Paraphrasing Franklin D. Roosevelt’s announcement of the Japanese attack on Pearl Harbor, Friday, June 26, 2015 – a date which will live in infamy – the United States Supreme Court determined that the Constitution guarantees a right to same-sex marriage. For some it was a day of celebration. For others it was another step along the road to Sodom.
Numerous articles have been written since Friday suggesting the best way for evangelical Christians to respond to this political/social/spiritual development. I would like to add a slightly different perspective from what you may have heard or read.
Few Christians will argue that as a country we are on the road to Sodom – if we haven’t already arrived. What is easy to miss, however, in all of the noise about the same-sex marriage issue are the other people on the road. The greater issue at stake is not how the United States defines marriage, but the lives, often badly broken by a culture spinning out of control that you will meet as you travel along the road.
On the road to Sodom you’ll meet the party girl who used her body for popularity but was quickly discarded by those she called her friends; the homosexual/lesbian who chose a life characterized by sexual desires eventually to realize how unfulfilling and empty it was; the drug addict who traded everything in life for moments of ecstasy, now living in an empty shell; the moral hypocrite who could tell everyone else how they should live but was blind to their own advice; the religious zealot who thought they had all the answers but forgot that godliness is in how we live not in what we say. The road to Sodom is littered with broken lives; wasted lives; empty lives. And God has put us on the road to be Christ to them.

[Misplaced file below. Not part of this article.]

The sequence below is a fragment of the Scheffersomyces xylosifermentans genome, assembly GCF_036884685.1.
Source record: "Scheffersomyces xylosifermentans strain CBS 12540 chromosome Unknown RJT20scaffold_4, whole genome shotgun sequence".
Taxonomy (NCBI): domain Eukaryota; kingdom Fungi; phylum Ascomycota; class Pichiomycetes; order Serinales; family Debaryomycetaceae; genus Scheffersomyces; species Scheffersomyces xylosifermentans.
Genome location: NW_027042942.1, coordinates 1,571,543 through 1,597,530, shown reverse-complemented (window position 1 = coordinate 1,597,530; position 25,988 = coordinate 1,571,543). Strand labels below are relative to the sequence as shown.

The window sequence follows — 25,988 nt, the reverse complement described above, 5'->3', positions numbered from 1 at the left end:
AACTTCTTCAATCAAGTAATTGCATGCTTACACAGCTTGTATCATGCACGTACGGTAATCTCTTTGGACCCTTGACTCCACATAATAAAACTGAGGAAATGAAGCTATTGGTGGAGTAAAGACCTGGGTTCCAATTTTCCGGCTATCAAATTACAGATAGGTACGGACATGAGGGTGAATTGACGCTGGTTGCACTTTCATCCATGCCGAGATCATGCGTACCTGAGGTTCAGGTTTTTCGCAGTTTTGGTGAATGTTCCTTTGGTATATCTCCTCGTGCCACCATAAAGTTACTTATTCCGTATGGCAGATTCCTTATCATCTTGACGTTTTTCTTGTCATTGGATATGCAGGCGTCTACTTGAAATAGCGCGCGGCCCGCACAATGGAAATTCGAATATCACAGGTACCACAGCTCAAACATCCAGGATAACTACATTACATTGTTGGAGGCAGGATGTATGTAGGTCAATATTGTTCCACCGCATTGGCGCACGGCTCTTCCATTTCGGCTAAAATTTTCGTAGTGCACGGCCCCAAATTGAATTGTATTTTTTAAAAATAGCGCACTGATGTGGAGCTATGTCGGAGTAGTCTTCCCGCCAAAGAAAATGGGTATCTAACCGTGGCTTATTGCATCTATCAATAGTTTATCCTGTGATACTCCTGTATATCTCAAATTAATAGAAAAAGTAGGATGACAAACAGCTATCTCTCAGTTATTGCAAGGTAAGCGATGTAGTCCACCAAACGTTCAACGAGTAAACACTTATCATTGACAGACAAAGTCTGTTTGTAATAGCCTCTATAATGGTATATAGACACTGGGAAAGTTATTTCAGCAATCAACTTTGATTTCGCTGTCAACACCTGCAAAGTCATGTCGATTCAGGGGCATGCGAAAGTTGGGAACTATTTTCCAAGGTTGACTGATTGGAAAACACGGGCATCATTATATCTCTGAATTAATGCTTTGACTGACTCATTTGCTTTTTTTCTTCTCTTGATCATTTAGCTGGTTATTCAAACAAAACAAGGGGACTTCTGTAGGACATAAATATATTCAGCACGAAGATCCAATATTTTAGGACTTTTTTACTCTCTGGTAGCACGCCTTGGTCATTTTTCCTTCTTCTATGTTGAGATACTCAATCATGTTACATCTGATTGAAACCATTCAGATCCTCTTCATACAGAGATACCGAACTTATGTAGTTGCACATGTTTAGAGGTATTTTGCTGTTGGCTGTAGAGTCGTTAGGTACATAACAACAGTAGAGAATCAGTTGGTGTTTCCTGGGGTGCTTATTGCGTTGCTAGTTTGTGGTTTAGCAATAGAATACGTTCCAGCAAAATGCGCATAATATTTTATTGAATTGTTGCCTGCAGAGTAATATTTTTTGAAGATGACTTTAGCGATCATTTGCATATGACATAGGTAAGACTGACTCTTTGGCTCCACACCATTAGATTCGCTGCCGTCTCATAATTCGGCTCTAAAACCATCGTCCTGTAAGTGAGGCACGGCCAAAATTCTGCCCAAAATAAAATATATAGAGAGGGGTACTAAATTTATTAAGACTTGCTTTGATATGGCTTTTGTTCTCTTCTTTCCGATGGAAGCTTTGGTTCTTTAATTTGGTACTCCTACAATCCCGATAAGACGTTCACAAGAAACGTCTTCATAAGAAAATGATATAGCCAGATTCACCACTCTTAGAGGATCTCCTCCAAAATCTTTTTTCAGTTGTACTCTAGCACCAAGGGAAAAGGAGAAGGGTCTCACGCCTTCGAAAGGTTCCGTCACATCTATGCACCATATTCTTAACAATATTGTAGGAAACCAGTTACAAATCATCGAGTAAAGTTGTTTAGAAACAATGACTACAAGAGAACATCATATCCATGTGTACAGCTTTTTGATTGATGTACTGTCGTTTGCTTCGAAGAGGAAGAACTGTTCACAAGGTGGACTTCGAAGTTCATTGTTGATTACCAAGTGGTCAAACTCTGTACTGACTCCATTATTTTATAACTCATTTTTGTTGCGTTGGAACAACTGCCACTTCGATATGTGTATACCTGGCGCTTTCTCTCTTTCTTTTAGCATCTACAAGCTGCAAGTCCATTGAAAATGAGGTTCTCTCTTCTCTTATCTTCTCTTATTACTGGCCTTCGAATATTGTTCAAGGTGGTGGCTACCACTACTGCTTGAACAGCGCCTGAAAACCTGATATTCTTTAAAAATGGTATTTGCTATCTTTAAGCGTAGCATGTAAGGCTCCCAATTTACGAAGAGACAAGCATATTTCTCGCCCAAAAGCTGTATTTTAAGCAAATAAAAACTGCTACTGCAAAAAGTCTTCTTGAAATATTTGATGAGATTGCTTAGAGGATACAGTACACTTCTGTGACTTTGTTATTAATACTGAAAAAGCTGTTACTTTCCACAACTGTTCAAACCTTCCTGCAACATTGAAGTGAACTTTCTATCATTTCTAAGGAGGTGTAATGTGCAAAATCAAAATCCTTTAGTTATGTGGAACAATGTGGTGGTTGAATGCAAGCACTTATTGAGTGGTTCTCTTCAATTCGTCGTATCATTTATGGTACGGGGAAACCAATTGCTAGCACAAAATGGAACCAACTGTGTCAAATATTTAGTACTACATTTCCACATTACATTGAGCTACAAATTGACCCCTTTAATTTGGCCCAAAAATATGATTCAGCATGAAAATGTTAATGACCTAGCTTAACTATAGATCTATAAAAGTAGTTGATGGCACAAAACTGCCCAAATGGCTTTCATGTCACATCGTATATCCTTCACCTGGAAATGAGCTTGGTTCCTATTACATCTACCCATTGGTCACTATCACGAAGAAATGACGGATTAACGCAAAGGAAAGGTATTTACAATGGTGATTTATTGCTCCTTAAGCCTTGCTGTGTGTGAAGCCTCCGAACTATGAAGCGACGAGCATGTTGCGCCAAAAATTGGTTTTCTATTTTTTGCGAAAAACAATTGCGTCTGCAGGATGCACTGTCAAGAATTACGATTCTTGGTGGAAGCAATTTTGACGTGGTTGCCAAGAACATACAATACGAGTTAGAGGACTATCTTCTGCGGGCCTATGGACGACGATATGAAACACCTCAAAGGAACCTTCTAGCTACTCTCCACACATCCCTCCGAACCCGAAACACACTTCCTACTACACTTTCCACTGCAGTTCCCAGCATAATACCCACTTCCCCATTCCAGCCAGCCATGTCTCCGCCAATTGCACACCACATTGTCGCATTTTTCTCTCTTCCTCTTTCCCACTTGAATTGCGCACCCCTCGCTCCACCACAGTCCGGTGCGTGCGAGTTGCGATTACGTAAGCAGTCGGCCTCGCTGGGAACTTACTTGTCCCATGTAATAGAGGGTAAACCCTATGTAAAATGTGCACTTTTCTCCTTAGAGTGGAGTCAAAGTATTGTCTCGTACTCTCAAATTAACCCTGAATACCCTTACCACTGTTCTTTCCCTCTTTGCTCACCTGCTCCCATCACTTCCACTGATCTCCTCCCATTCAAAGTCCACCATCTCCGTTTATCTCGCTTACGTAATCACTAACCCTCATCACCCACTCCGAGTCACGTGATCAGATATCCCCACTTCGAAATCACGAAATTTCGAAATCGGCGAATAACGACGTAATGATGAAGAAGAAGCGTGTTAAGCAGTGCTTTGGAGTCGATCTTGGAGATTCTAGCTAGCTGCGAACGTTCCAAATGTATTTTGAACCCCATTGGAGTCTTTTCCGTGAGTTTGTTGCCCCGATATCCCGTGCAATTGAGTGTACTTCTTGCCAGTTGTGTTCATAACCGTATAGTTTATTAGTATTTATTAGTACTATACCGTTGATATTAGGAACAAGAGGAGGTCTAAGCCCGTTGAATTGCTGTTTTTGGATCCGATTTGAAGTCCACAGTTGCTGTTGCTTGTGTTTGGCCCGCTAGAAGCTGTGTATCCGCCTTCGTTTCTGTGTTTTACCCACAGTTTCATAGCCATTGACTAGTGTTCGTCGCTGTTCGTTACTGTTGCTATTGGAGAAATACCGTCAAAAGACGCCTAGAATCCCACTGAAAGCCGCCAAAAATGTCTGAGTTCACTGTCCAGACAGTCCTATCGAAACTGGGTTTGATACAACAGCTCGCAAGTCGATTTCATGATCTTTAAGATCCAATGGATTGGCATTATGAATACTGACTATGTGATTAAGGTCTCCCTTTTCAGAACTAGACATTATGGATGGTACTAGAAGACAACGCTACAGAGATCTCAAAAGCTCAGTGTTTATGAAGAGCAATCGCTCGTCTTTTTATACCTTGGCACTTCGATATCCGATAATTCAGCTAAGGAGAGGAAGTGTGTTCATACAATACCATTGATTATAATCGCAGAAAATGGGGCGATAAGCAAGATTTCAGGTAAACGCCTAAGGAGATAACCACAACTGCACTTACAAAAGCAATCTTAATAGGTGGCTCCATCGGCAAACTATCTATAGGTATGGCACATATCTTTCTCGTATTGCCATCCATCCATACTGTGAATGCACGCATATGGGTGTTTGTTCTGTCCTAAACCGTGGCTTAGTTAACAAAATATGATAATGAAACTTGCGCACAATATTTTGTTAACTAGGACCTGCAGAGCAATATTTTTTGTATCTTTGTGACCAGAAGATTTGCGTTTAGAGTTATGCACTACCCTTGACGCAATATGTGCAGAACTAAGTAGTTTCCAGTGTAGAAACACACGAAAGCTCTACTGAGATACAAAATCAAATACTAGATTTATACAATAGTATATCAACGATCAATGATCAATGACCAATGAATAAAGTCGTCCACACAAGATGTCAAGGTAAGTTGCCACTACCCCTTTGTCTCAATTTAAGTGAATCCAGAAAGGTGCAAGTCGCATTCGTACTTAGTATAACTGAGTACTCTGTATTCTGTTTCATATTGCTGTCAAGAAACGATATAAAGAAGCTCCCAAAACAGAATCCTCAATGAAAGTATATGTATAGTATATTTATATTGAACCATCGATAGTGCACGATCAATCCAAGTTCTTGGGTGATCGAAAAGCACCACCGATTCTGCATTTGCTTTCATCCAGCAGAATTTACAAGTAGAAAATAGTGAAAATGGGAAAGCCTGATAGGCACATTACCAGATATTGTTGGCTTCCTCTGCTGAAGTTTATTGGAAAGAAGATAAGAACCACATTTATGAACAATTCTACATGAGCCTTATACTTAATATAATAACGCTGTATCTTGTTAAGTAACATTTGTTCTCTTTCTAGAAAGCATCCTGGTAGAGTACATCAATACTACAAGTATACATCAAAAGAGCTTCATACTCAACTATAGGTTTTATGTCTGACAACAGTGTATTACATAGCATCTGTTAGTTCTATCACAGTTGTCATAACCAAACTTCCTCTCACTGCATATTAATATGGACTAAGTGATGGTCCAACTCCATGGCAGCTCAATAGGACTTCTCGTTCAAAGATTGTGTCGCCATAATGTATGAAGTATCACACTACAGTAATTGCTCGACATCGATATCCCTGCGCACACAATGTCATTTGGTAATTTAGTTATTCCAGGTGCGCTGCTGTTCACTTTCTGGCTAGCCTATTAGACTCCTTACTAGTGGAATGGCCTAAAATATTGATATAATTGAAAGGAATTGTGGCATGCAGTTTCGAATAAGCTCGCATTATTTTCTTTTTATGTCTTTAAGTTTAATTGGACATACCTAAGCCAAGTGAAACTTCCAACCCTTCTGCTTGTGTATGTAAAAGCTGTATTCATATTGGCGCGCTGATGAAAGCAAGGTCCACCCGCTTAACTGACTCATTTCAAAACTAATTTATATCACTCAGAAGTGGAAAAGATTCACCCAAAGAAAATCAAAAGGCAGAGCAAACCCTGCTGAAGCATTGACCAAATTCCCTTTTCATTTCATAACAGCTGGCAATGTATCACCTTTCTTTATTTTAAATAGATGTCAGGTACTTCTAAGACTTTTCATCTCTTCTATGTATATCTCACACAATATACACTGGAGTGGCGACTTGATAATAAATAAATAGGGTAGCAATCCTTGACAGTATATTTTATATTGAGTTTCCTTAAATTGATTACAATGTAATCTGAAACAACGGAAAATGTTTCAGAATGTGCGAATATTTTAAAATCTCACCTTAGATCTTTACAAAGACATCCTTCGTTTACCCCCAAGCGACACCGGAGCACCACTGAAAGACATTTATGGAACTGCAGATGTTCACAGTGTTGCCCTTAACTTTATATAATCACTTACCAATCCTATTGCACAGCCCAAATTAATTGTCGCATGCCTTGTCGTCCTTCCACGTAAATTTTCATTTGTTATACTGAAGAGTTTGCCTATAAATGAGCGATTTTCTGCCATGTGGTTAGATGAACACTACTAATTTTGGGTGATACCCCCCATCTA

As a nation we have traveled faster and farther down the road to Sodom in the past few years than at any time in our history because as Christians we have failed to be Jesus to our fellow travelers. We’re standing at the gates of Sodom and it’s not just their fault; it’s also ours.
It’s time that Christians stopped with the harsh, condemning rhetoric and begin to put lives back together. It won’t be easy and it certainly won’t be fun. But God put us on this road at this time in history to make a difference – not in which laws are passed but in which lives are saved.
The road to Sodom is our mission field. The broken lives are our responsibility. If we don’t reach them who will? If we don’t mend their lives by the love of Jesus, who will?
And on some have compassion, making a distinction; but others save with fear, pulling them out of the fire, hating even the garment defiled by the flesh (Jude 1:22-23).
Stay in the Word